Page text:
The Volkswagen Up, and the end of the cheap new car: Motoramic Drives
"Do you earn too much to afford one?" It's the question that headlined one of the classic late 1960's Volkwagen Beetle ads, laying out the inexpensive car as lifestyle choice, and the Beetle as unfit for people "who are afraid nobody will know they have any money, if it doesn't show in their car." Four decades on, I spent a few days in the true spiritual successor to the VW Beetle of the '60s, a car so inexpensive VW can't even afford to sell it in the United States. Here's why the penny-powered ways of the Volkswagen Up just weren't made for these times.
Named the World Car of the Year a few months back, the Up represents Volkswagen's effort to command the global demand for city cars with some semblance of style. At 11.6 feet, the Up is longer than a Scion iQ but shorter by a few inches than a Fiat 500. VW plans to sell the Up around the world -- but it was designed before $4-a-gallon gas ever became a nightly news story, and VW contends it would cost too much to modify the Up for U.S.-specific crash and emissions rules.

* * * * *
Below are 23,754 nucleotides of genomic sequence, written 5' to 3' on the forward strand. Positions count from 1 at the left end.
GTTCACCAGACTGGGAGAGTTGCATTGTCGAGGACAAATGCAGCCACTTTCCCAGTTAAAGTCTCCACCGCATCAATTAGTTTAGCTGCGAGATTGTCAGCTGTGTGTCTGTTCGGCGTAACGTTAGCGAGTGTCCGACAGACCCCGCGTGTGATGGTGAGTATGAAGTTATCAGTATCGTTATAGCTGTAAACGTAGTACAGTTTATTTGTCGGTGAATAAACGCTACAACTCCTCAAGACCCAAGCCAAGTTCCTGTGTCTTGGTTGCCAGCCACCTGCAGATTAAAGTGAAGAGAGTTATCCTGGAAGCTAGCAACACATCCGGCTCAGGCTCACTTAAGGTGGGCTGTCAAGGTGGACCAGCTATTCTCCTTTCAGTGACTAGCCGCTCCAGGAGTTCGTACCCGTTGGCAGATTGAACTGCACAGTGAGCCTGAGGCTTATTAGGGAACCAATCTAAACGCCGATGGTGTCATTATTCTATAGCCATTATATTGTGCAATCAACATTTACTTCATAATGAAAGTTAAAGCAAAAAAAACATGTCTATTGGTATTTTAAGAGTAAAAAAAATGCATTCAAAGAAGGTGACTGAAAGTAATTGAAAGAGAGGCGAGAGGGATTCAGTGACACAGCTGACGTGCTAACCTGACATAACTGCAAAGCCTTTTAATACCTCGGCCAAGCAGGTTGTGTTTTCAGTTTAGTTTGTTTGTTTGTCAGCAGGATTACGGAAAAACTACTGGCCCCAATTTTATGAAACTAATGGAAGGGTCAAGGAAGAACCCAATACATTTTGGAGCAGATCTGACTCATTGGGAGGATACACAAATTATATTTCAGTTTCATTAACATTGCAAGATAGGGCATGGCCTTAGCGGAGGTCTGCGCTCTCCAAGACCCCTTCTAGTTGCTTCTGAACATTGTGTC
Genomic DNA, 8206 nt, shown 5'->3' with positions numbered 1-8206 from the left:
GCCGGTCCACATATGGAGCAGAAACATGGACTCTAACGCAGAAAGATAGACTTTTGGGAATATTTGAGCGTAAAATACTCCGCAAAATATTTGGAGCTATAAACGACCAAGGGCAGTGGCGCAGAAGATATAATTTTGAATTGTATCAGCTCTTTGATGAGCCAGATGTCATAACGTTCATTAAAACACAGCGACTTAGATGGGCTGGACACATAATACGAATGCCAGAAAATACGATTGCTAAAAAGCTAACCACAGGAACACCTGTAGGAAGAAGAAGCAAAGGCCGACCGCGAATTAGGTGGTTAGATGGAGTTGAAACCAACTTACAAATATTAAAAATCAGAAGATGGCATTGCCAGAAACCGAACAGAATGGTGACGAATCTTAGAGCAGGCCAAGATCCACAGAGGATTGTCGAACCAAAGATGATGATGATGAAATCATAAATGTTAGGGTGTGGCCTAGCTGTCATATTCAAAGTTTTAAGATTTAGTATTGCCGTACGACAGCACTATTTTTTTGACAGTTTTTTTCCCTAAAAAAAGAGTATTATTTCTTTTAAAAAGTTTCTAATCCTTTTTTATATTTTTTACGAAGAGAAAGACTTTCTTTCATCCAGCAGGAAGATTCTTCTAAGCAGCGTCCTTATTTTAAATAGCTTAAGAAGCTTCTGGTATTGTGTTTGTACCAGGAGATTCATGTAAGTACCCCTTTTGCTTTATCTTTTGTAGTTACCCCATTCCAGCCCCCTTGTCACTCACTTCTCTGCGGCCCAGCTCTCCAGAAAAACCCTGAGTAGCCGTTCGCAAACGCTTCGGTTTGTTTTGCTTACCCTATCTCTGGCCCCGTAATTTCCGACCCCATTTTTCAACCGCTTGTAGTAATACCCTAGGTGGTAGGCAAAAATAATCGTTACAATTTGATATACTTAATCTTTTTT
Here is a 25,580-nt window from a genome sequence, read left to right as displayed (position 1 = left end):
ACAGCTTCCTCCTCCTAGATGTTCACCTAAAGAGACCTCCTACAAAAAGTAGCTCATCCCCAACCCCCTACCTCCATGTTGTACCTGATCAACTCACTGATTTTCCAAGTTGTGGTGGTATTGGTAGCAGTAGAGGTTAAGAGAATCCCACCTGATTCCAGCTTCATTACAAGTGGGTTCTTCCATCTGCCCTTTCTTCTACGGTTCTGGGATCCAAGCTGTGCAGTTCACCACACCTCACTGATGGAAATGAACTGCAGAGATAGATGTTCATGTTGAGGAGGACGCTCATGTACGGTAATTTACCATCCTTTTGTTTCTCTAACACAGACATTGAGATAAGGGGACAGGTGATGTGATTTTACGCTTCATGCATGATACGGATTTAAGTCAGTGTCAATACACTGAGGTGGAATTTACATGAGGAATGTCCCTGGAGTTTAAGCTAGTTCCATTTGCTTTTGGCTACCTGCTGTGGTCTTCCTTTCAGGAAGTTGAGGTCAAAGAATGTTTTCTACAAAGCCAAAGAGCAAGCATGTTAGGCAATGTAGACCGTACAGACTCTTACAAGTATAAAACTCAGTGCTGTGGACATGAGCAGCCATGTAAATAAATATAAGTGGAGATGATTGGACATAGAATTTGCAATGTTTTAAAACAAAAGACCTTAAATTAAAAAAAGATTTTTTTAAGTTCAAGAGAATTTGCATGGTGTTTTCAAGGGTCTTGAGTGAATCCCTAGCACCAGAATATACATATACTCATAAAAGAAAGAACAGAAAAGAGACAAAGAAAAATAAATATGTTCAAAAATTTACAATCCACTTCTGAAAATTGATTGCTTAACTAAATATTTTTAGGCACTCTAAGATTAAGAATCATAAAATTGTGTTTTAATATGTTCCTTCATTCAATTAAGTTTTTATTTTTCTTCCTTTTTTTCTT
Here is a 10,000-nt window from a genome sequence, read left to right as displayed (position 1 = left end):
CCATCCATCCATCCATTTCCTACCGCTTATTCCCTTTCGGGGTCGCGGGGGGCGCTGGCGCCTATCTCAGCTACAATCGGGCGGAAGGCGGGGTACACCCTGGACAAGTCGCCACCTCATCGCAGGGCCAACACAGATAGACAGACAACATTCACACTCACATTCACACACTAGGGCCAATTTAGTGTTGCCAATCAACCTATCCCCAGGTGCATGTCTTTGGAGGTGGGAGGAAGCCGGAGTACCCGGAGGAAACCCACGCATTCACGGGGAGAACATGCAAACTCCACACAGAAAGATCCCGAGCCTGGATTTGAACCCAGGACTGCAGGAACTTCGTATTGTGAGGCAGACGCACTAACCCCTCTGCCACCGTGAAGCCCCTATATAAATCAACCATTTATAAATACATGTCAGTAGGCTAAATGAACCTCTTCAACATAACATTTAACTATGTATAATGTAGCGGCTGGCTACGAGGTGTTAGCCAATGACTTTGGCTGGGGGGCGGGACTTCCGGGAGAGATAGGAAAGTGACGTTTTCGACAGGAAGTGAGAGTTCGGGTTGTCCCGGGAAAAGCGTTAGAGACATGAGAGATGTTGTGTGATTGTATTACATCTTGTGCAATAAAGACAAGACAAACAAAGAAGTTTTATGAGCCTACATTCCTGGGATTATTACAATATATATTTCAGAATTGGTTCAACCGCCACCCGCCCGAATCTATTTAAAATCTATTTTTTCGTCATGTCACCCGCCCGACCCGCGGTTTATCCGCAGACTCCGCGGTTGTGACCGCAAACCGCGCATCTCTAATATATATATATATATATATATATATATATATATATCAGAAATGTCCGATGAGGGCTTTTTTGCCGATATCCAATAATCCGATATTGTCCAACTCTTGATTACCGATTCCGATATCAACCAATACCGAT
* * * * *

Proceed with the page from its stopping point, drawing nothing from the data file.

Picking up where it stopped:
From the outside, the Up follows the trend of putting some style into low-cost vehicles, with a face and square profile that's unique, although bland enough that strangers weren't stopped by the bright-red tester. That square back also contains the Up's space-maximized rear seat and storage area, one that's generous enough to rival the hauling capacity from the next-larger class of subcompact cars.
The up! provides a study in spartan accommodations, and a view into what German engineers consider essential for driving in the 21st century. Every surface at hand is some kind of hard plastic, with a strip of body-colored metal on the doors exposed like the beams in a downtown loft. It has a rear backup radar system, but no vanity mirrors. The total number of cupholders is one, half as many as that ultimate driver's car, the Porsche 911. VW integrated a stalk-mounted navigation and trip computer into the dashboard, but had no budget to let the driver control the passenger's power window or even provide an armrest. And who needs a USB port if the stereo has a simple auxiliary plug-in, Mr. Moneybags?
Speed isn't a virtue, but the Up's handing delivers all of the goodness that a slow car driven quickly can. The body doesn't roll much, the steering has that firm Euro-weighted feel missing in some newer models, and the Up's stumpy wheelbase doesn't punish the driver with a report of every road imperfection.